#5 – Adjusting Journal Entries
When the accrual basis of accounting is followed, some of the entries are to be made at the end of the accounting year, such as entries of expenses that may have been incurred but are not booked in the Journal and entries of some income that may be earned by the business but are not yet recorded in the books. For example, the interest amount on a fixed deposit is earned each year, but it is accumulated in the fixed deposit amount. This interest income is to be recorded in the books of accounts yearly because the interest is earned yearly, no matter the amount will be received together after the maturity of the fixed deposit.
#6 – Adjusted Trial Balance
After all the adjusting entriesAdjusting EntriesAdjusting Entries in Journal is a journal entry made by a company at the end of any accounting period on the basis of the accrual concept of accounting. Companies are required to adjust the balances of their various ledger accounts at the end of the accounting period in order to meet the requirements of the various authorities' standards. are made, again, a trial balance is to be prepared before preparing the financial statements to check that all the credits are equal to the debits after the adjustment entries are made.
#7 – Preparation of Financial Statements
After all the above steps are completed, the financial statements of the company are prepared to know the actual financial position, the profitabilityProfitabilityProfitability refers to a company's ability to generate revenue and maximize profit above its expenditure and operational costs. It is measured using specific ratios such as gross profit margin, EBITDA, and net profit margin. It aids investors in analyzing the company's performance. position, and the cash flow position of the business. The statements that are prepared for knowing the above positions are a statement of profit and loss for knowing the profitability position, the balance sheet for getting the financial position, and the cash flow statementCash Flow StatementA Statement of Cash Flow is an accounting document that tracks the incoming and outgoing cash and cash equivalents from a business. to know the changes in cash flowsCash FlowsCash Flow is the amount of cash or cash equivalent generated & consumed by a Company over a given period. It proves to be a prerequisite for analyzing the business’s strength, profitability, & scope for betterment. from the three activities of the business (operating, investing and financing activities).
#8 – Closing Entries
Finally, the accounting cycle ends with this step. These entries transfer the temporary accountTemporary AccountTemporary accounts are nominal accounts that start with zero balance at the beginning of the financial year. The balance is visible in the income statement at the year-end and then transferred to the permanent as reserves and surplus. balances to a permanent account. The temporary accounts are the accounts whose balances end in a single accounting year, such as sales, purchases, expenses, etc. These balances are first transferred to the income statement and then to the permanent account, i.e., the profit/loss is transferred to the retained earningsRetained EarningsRetained Earnings are defined as the cumulative earnings earned by the company till the date after adjusting for the distribution of the dividend or the other distributions to the investors of the company. It is shown as the part of owner’s equity in the liability side of the balance sheet of the company. account. It should be cleared that only temporary accounts are closed, not the permanent ones (accounts that are balance sheet accounts such as fixed assets, debtors, inventory, etc.)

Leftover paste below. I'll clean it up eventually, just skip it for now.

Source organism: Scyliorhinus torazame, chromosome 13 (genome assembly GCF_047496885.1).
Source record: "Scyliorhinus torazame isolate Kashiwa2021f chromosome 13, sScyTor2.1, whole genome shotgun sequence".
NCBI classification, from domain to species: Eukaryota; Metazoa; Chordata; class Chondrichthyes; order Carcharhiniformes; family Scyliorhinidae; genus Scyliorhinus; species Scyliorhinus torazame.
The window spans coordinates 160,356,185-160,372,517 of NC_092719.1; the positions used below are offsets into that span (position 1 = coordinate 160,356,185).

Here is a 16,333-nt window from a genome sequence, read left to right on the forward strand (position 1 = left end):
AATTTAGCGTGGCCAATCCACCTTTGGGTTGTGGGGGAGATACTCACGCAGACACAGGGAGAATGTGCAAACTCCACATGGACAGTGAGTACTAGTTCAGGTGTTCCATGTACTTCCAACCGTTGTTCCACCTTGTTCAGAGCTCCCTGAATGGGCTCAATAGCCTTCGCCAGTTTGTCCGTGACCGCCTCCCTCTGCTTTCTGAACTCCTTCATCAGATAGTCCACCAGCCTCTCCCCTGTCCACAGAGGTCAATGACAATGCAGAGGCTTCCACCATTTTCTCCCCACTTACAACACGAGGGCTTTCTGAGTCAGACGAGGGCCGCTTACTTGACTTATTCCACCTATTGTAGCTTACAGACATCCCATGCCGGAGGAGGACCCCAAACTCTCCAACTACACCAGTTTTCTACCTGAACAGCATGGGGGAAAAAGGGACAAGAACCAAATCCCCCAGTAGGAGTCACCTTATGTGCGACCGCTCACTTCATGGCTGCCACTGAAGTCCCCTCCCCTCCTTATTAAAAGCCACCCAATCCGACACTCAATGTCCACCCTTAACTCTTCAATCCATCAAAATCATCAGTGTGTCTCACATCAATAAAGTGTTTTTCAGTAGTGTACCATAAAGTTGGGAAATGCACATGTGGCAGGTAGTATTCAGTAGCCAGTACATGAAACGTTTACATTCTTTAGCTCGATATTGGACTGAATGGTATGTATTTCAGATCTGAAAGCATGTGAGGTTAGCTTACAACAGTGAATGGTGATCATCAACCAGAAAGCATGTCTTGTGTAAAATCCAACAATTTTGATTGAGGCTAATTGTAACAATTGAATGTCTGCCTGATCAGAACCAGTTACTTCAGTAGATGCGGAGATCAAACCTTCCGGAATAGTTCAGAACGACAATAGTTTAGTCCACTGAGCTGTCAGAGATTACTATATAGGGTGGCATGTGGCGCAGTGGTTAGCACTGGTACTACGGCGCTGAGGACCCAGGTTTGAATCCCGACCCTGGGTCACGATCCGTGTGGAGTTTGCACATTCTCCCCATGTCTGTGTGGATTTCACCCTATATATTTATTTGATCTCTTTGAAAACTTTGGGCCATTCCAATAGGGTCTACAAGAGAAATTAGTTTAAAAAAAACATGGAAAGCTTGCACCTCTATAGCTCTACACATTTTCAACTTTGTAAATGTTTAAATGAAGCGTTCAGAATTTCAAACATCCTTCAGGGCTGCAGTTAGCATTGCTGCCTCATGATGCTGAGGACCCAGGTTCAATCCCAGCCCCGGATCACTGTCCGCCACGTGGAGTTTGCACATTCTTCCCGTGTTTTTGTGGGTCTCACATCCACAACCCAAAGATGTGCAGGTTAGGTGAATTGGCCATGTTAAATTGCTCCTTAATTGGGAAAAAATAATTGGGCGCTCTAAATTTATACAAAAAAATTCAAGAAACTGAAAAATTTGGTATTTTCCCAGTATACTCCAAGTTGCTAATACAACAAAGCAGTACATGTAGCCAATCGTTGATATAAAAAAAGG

After closing entries are made, the trial balance is again prepared to check that the debit equals the credit, and the accounting cycleAccounting CycleAccounting Cycle refers to the process of recording transactions and summarizing them for the preparation of financial statements. The objective is to generate useful information in the form of three financial statements namely Income Statement, Balance Sheet and Cash Flows. starts again with the beginning of another accounting year.
Thus, the accounting process includes the steps that are to be followed for recording, classifying, summarizing, etc. the financial transaction of the business where the process starts with identifying the transaction and ends mainly with the preparation of financial statements that are finally used and evaluated by the users of the business.
This has been a guide to Steps in the Accounting Process and its definition. Here we discuss the eight important steps of the accounting process. You may learn more about financing from the following articles –